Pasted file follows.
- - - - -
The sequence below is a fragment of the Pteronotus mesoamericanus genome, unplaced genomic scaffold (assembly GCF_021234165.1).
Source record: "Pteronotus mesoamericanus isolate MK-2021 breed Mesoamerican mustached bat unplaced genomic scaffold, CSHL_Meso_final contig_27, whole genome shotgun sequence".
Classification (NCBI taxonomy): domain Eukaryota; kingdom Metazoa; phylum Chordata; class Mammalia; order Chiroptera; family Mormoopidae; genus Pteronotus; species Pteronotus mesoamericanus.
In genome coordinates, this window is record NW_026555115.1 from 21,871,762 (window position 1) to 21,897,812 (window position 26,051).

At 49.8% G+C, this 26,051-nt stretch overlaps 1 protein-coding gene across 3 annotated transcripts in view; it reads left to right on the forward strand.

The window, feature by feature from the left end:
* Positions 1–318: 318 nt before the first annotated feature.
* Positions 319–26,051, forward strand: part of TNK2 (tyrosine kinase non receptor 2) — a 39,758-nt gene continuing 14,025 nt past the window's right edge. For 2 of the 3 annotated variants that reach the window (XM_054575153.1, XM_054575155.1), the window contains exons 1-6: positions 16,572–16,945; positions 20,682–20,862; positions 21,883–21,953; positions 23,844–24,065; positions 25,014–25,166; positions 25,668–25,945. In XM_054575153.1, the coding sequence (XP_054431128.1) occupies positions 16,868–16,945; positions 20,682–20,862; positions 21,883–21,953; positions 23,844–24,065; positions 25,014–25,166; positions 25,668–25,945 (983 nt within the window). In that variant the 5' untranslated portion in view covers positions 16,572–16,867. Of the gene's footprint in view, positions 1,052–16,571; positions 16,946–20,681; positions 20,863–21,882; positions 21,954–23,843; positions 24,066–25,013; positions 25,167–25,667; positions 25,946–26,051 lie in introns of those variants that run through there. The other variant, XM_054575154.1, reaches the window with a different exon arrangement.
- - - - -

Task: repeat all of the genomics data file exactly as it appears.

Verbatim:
The sequence below is a fragment of the Pteronotus mesoamericanus genome, unplaced genomic scaffold (assembly GCF_021234165.1).
Source record: "Pteronotus mesoamericanus isolate MK-2021 breed Mesoamerican mustached bat unplaced genomic scaffold, CSHL_Meso_final contig_27, whole genome shotgun sequence".
Classification (NCBI taxonomy): domain Eukaryota; kingdom Metazoa; phylum Chordata; class Mammalia; order Chiroptera; family Mormoopidae; genus Pteronotus; species Pteronotus mesoamericanus.
In genome coordinates, this window is record NW_026555115.1 from 21,871,762 (window position 1) to 21,897,812 (window position 26,051).

At 49.8% G+C, this 26,051-nt stretch overlaps 1 protein-coding gene across 3 annotated transcripts in view; it reads left to right on the forward strand.

The window, feature by feature from the left end:
* Positions 1–318: 318 nt before the first annotated feature.
* Positions 319–26,051, forward strand: part of TNK2 (tyrosine kinase non receptor 2) — a 39,758-nt gene continuing 14,025 nt past the window's right edge. For 2 of the 3 annotated variants that reach the window (XM_054575153.1, XM_054575155.1), the window contains exons 1-6: positions 16,572–16,945; positions 20,682–20,862; positions 21,883–21,953; positions 23,844–24,065; positions 25,014–25,166; positions 25,668–25,945. In XM_054575153.1, the coding sequence (XP_054431128.1) occupies positions 16,868–16,945; positions 20,682–20,862; positions 21,883–21,953; positions 23,844–24,065; positions 25,014–25,166; positions 25,668–25,945 (983 nt within the window). In that variant the 5' untranslated portion in view covers positions 16,572–16,867. Of the gene's footprint in view, positions 1,052–16,571; positions 16,946–20,681; positions 20,863–21,882; positions 21,954–23,843; positions 24,066–25,013; positions 25,167–25,667; positions 25,946–26,051 lie in introns of those variants that run through there. The other variant, XM_054575154.1, reaches the window with a different exon arrangement.